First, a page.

Will the Syria conflict cause a spike in gas prices?
Published Wednesday, August 28, 2013 10:00PM EDT
Last Updated Thursday, August 29, 2013 8:06AM EDT
Watching the price of oil rise and fall on speculation about foreign military intervention in Syria, some industry experts are warning drivers they may see an effect at the pumps.
The price for a barrel of oil retreated Thursday, after hitting a two-year high on Wednesday.
Many speculated the price had come down based on U.S. President Barack Obama's comments that he had not yet made a decision on a military strike in Syria.
Dan McTeague, a gas price analyst and former Liberal MP, told CTV's Canada AM that prices in the country will edge down if the situation in Syria begins to "climb down," but if there's a strike in Syria, "then all bets are off and the prices will begin to rise.”
He added that because parts of Canada continue to import oil, the country is susceptible to conflicts around the world.
"We don't have enough to meet our own needs," McTeague said Thursday. "As a result, we are vulnerable. We are exposed to whatever variations are going on around the world."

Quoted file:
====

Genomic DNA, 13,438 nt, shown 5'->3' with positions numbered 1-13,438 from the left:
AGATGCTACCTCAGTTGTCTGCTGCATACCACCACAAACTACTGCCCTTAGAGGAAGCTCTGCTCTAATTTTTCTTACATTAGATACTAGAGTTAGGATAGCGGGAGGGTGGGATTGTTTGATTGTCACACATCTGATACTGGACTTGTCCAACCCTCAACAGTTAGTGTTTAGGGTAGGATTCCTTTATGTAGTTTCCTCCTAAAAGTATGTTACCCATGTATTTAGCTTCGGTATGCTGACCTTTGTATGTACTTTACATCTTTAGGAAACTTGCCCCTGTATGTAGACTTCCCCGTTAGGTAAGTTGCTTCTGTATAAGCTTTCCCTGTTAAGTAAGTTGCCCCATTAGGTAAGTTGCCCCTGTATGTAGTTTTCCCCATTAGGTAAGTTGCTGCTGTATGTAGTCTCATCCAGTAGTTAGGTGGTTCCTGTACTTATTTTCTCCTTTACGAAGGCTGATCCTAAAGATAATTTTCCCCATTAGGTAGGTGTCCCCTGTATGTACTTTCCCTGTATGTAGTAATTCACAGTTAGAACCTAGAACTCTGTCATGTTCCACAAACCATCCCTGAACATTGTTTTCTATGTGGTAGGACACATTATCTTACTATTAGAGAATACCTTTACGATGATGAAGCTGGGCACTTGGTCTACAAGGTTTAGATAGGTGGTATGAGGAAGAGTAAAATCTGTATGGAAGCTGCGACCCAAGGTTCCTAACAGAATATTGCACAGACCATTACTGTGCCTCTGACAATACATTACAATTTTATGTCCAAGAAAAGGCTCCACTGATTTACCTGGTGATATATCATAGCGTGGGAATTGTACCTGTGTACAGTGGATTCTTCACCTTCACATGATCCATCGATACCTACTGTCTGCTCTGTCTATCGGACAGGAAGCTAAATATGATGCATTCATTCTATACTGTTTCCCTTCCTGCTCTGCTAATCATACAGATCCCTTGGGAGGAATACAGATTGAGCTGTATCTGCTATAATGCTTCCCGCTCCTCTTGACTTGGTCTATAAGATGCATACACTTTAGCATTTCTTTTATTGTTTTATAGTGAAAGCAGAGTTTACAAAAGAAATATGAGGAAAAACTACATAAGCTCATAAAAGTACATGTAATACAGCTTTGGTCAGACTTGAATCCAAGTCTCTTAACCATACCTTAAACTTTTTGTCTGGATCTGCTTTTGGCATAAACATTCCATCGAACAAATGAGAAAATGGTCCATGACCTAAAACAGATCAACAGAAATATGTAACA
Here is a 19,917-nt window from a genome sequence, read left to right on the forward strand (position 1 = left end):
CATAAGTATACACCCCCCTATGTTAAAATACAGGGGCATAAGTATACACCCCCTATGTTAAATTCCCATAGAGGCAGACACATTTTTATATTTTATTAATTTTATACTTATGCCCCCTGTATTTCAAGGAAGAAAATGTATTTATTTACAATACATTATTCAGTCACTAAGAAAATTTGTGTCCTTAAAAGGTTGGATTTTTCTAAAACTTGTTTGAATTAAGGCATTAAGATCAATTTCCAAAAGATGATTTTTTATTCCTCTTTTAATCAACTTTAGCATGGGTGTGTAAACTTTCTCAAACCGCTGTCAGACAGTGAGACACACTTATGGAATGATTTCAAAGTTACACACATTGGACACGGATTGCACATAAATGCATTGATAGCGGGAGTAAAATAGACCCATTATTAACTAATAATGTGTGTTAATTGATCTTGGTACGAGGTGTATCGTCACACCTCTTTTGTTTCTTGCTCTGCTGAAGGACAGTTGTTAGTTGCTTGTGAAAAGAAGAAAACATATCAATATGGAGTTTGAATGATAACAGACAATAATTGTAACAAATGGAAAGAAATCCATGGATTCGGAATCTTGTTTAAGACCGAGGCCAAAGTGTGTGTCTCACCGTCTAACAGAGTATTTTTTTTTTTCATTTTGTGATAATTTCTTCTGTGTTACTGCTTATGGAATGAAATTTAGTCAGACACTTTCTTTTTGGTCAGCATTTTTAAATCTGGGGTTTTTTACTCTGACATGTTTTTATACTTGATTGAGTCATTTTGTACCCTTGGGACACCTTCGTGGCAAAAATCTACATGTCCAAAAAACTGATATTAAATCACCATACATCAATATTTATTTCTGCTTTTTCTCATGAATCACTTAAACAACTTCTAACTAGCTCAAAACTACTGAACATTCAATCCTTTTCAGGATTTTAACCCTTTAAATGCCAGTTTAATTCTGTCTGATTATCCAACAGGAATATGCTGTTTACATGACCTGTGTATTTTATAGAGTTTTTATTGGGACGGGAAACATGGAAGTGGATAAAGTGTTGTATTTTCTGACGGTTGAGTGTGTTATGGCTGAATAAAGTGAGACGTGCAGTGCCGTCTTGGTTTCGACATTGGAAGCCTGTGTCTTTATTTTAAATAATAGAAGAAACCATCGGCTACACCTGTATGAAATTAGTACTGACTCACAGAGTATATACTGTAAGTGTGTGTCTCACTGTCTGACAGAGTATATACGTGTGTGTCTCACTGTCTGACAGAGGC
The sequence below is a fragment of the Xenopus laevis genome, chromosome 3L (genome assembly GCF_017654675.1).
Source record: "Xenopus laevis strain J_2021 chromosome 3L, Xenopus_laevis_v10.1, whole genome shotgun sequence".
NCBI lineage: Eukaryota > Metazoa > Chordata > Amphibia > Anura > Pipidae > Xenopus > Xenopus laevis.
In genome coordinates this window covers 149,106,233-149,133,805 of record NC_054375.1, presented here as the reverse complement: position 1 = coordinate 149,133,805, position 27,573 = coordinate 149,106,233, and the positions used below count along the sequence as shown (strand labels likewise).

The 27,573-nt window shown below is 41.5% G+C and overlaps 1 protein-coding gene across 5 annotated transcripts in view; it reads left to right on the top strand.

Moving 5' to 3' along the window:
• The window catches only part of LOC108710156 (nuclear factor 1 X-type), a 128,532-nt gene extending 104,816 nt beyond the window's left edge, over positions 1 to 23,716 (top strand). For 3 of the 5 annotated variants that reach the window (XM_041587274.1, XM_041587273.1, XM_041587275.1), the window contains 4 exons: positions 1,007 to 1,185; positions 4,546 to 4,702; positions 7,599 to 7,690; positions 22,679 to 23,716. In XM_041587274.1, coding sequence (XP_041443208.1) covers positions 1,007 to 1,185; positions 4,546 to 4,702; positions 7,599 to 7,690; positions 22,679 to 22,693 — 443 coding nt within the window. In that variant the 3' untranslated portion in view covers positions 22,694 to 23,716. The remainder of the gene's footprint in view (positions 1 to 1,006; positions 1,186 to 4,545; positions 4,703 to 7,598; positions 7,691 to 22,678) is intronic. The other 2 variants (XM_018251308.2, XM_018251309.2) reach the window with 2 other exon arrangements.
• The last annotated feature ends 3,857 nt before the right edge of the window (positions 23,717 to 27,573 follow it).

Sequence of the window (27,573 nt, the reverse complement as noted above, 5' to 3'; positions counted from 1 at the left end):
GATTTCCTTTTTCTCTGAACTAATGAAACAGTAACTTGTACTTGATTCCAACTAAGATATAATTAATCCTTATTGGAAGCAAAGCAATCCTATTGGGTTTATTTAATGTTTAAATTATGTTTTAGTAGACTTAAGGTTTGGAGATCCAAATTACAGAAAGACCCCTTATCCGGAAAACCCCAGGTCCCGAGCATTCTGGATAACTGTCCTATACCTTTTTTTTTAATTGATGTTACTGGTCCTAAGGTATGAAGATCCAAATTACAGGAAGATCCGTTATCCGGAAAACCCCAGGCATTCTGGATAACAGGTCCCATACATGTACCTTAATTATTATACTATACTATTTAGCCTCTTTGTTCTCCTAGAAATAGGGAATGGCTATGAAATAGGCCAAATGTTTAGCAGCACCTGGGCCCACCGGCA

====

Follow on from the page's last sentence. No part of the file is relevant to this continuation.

He added that in eastern Canada there is a lack of competition at the refinery level, meaning that "whatever disruptions happen around the world, or even internally domestically, Canadians pay for them in a nanosecond."
Syria is not a major oil producer, but if the conflict spreads across the region, it could lead to a supply disruption in the Middle East.
“If there is a drop in the supply, we could see a rise of $1.50 to $1.70. At the pump, this would be a 25-per-cent increase,” said Jean-Thomas Bernard, an economics professor at the University of Ottawa.
The Middle East produces approximately one-third of the world’s oil.
“I think the market is overreacting to this right now, we see this as something that will be limited in scope and duration,” said Greg Priddy, a director at Eurasia Group’s Global Energy and Natural Resources.
Past conflicts in the Middle East that led to higher oil prices, including the invasion of Iraq in 2003, took place in countries that were larger producers of oil.
Priddy also expects the impact of the Syrian conflict on gas prices will be short-lived.
And energy analyst Michael Ervin thinks the impact will be “nil.”
“For one thing, Syria is not a significant producer of crude oil at all and secondly, from a geopolitical view, the Arab League is pretty well behind any western efforts to reduce the tensions in Syria,” said Ervin.
If consumers do see a rise in prices at the gas pumps, there are other factors to consider: the political unrest in Egypt, the rising civil unrest in Iraq and Libya. These countries play a bigger role in contributing barrels of oil to North America.
With a report by CTV's John Vennavally-Rao